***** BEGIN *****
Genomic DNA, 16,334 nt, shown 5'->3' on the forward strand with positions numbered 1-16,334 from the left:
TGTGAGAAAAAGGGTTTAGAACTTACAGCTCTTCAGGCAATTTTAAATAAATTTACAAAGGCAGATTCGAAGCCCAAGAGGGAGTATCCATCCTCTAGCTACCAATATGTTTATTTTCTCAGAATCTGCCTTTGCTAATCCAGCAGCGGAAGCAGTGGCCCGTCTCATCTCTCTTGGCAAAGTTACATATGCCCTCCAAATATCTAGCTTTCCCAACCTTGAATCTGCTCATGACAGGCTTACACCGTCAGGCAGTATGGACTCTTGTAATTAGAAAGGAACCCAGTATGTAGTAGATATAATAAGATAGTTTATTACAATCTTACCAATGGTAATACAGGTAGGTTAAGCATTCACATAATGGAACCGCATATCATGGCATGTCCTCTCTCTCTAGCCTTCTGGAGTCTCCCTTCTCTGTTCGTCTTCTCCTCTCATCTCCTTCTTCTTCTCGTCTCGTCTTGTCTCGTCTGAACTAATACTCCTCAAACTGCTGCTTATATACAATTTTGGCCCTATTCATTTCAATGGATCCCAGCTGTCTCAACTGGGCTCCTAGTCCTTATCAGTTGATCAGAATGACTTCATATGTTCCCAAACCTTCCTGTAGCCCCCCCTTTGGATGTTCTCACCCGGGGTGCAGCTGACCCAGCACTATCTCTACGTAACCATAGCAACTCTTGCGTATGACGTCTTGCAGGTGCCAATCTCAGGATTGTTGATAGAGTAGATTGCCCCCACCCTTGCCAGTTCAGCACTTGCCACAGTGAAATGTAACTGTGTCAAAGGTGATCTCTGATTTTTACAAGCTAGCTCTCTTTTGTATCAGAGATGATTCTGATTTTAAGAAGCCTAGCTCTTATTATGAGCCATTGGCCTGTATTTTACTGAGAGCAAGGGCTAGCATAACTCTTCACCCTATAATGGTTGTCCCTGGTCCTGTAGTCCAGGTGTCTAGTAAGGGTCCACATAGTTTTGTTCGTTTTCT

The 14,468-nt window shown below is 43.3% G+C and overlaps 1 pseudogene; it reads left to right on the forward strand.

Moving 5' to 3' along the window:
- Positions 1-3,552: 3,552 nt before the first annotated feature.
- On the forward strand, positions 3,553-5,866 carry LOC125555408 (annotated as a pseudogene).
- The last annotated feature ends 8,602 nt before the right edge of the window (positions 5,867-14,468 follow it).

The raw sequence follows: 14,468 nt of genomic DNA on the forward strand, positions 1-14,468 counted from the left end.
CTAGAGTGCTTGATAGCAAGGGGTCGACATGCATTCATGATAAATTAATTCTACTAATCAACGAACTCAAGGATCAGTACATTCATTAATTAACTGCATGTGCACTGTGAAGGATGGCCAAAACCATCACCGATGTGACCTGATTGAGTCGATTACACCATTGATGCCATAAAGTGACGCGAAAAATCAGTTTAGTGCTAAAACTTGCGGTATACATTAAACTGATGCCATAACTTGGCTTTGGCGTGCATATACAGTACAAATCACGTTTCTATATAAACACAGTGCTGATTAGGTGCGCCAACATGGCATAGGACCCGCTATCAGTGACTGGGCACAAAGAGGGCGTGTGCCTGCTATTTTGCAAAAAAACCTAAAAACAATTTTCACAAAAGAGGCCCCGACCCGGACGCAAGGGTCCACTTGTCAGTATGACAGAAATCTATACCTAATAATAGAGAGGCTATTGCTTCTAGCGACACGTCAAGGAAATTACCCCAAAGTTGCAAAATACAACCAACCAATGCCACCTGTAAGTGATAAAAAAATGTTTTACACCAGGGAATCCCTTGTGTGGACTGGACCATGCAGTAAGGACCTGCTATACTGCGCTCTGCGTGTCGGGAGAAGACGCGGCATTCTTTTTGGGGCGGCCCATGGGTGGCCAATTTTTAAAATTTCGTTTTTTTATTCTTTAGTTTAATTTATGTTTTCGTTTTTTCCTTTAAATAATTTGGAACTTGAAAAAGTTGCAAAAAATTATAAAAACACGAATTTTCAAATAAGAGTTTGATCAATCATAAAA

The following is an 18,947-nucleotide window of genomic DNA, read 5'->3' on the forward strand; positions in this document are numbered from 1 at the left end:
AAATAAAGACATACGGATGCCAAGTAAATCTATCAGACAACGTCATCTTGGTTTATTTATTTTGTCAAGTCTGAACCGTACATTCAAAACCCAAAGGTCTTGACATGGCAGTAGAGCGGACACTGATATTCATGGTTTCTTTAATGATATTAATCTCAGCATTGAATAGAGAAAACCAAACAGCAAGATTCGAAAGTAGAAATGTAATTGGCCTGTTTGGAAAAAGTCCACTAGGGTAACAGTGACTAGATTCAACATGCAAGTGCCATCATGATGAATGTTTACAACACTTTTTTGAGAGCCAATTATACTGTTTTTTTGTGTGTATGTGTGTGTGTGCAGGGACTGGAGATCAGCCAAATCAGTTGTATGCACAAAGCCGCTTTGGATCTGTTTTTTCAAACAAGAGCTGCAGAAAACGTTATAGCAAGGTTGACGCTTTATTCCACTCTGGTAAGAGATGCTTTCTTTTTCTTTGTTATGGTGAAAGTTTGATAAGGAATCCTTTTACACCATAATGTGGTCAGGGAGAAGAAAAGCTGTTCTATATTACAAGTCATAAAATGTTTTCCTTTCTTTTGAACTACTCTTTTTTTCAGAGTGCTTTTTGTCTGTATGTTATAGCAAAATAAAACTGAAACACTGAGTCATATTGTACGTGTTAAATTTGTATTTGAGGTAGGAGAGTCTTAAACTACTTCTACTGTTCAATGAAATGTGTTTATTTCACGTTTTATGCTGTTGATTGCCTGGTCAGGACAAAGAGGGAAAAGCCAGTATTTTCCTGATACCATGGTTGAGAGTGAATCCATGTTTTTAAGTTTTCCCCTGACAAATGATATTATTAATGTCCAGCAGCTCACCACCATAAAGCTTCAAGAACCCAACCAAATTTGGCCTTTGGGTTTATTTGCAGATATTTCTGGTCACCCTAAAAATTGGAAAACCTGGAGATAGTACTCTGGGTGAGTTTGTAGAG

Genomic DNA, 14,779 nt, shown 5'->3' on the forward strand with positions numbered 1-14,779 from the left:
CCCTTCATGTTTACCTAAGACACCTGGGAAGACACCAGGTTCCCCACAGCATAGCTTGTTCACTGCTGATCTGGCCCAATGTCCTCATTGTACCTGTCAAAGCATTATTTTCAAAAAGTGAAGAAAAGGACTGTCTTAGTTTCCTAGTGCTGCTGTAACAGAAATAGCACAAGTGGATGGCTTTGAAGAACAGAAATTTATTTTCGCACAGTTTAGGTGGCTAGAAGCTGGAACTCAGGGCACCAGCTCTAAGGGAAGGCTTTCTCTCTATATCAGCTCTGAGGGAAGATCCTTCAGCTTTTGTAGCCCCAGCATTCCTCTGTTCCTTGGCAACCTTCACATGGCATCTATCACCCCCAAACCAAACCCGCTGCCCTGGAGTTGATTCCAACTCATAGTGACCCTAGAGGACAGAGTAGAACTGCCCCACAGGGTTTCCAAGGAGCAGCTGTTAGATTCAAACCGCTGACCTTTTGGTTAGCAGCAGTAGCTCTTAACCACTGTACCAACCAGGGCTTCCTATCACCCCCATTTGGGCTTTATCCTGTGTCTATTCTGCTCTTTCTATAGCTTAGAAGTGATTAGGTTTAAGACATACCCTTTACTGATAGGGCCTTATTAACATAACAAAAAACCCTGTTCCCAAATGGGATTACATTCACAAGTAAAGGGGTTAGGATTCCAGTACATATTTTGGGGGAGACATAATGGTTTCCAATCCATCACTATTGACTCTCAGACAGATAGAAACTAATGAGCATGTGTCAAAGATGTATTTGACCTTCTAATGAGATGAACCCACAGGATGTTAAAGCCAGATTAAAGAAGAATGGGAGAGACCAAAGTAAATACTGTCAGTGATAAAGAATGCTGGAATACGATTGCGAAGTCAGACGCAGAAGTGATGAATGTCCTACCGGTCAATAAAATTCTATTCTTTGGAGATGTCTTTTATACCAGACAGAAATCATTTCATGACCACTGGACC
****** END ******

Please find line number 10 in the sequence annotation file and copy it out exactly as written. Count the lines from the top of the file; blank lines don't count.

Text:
The following is an 18,947-nucleotide window of genomic DNA, read 5'->3' on the forward strand; positions in this document are numbered from 1 at the left end: